Blue Heron Fine Art
I am the owner of an established fine art gallery specializing in American paintings from the 19th through the 21st centuries. As a private dealer our works are shown by appointment and displayed at numerous antique and fine art shows throughout the Northeast.
Blue Heron Fine Art is a fine art gallery founded in 1995 specializing in American paintings from the 19th through 21st centuries. This blog was created to provide news, research and what are valuable insights into the current art market. More importantly, this blog is intended to be interactive. Comments, questions and opinions are encouraged!
Victor Candell, A Provincetown Modernist (1903-1977)
"Sky Flowers" dated 1962, Oil on canvas. 10" x 11"
"Cloudburst" dated 1959, Oil on Canvas. 22" x 20"
"Sunset in the City" dated 1958, Oil on Canvas. 22" x 20"
For over 100 years, artists have been flocking to the Provincetown art colony each summer to paint in relative isolation amid the stark light and natural beauty that outer Cape Cod has provided. With summer upon us this week, I would like to take the opportunity to revisit the impact that this art colony had on one particular artist, not only on his style, but on his contribution to many art students in the years following the closing of the Hans Hofmann School.
Victor Candell was a New York modernist whose initial preoccupation with explosions, violence and the horrors of the period following World War II led him to develop an dynamic abstract painting style. A number of his works from this period were purchased by the Metropolitan and Whitney museums.
In an interview with Victor Candell conducted by Dorothy Seckler for the Smithsonian’s Archives of American Art in Provincetown, Massachusetts September, 1965, Candell remembers that he was invited by Mrs. Gertrude Vanderbilt Whitney, founder of the Whitney Museum to come into her first group of modern artists. He “was right there right from the beginning when it wasn’t called the WPA Project but it was called the Whitney Project when artists in this country were categorized. They were put into categories, A artist, and B artist, designations of quality. Well, I was much gratified that I was an A.” 1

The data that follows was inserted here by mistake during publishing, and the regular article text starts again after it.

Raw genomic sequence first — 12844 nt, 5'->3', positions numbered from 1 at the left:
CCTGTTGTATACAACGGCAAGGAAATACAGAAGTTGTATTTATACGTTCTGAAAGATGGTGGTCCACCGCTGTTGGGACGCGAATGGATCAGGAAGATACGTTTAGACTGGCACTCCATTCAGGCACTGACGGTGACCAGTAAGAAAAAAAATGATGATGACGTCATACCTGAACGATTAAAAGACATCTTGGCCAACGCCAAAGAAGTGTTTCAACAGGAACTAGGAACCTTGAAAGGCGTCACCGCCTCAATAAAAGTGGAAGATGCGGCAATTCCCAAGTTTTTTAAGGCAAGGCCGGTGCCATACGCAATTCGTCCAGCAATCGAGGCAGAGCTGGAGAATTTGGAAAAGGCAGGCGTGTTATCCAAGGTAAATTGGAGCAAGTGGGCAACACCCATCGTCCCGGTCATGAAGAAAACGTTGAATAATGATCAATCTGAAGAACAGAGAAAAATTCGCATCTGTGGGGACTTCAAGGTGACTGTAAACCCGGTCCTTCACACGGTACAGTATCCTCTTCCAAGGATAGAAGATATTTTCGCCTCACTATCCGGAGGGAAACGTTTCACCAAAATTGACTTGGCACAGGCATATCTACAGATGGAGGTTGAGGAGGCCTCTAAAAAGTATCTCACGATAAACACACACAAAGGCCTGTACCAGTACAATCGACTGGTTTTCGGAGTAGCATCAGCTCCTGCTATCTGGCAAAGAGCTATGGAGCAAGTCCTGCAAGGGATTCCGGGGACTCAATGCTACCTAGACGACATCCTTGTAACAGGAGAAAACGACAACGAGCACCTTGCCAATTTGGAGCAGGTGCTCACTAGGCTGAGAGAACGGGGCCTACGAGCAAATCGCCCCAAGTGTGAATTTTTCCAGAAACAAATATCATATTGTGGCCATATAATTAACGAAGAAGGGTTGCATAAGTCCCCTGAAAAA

His first exhibit at age 43 was at the Brandt Gallery in 1940; dealing predominantly with social realist themes. Like many artists of his day, Candell was influenced by all the newer forms of art that were beginning to emerge in the 1940’s such as that produced by the Expressionists and by artists like Mondrian and Klee. He taught with Max Beckmann and showed regularly with the Grand Central Moderns. Large paintings by Candell were acquired by the Whitney Museum and the Metropolitan Museum of Art. These works ushered in Victor Candell’s mature style as a New York modernist whose initial preoccupation with explosions, violence and the horrors of the period following World War II led him to develop a dynamic abstract painting style based on his early ideas of geometric organization of space and Cubism. 2
In 1958 Candell and Leo Manso started the Provincetown Workshop, a small art school modeled after the Cooper Union that remained in operation for more than twenty years. For many art students of the day, this became a replacement for the recently closed Hans Hofmann School. Summers were now spent in Provincetown depicting the recurrence of seasons and the natural cycle of plant and animal life in his paintings 3.
It was in Provincetown, in the late 1950's, that Candell found his "explosions in nature" 4 and used them as inspirations for many of his bold canvases, such as "Cloudburst", where Candell portrays the energy released in a downpour as strong alternations of black and white color heightening the contrast between the two and again in "Sunset in the City", where Candell portrays a searing New York City sunset as bright bands of red, orange, yellow and black against the city background.
Mr. Candell received numerous awards for his art work, including prizes from the Museum of Modern Art and the U.S. Treasury. His paintings are included in the collections of the Metropolitan Museum, The Whitney Museum, The Corcoran Gallery, The Carnegie Institute, and the Boston Museum of Fine Arts.
1 Dorothy Seckler, Smithsonian Archives of American Art, An Interview with Victor Candell, Sept. 1, 1965, p. 10
2 Seckler, p. 13
3 Seckler, p. 20
4 Seckler, p. 21
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